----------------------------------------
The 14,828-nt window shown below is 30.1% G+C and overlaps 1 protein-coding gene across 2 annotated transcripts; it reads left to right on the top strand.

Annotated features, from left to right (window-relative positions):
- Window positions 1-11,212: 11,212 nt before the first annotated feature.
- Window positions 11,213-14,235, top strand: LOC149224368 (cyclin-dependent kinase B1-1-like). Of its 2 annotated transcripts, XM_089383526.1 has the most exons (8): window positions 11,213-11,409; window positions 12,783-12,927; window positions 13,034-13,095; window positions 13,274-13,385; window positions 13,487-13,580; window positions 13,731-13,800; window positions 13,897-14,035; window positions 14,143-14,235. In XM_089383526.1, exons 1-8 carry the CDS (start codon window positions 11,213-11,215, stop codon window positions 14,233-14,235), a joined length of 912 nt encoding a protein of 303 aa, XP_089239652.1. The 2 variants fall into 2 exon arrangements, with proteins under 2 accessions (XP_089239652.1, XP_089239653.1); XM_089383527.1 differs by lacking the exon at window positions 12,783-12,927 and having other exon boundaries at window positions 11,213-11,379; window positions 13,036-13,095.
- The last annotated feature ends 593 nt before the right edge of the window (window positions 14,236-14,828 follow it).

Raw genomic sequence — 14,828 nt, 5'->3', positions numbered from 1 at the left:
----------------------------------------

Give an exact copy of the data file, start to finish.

The 14,828-nt window shown below is 30.1% G+C and overlaps 1 protein-coding gene across 2 annotated transcripts; it reads left to right on the top strand.

Annotated features, from left to right (window-relative positions):
- Window positions 1-11,212: 11,212 nt before the first annotated feature.
- Window positions 11,213-14,235, top strand: LOC149224368 (cyclin-dependent kinase B1-1-like). Of its 2 annotated transcripts, XM_089383526.1 has the most exons (8): window positions 11,213-11,409; window positions 12,783-12,927; window positions 13,034-13,095; window positions 13,274-13,385; window positions 13,487-13,580; window positions 13,731-13,800; window positions 13,897-14,035; window positions 14,143-14,235. In XM_089383526.1, exons 1-8 carry the CDS (start codon window positions 11,213-11,215, stop codon window positions 14,233-14,235), a joined length of 912 nt encoding a protein of 303 aa, XP_089239652.1. The 2 variants fall into 2 exon arrangements, with proteins under 2 accessions (XP_089239652.1, XP_089239653.1); XM_089383527.1 differs by lacking the exon at window positions 12,783-12,927 and having other exon boundaries at window positions 11,213-11,379; window positions 13,036-13,095.
- The last annotated feature ends 593 nt before the right edge of the window (window positions 14,236-14,828 follow it).

Raw genomic sequence — 14,828 nt, 5'->3', positions numbered from 1 at the left: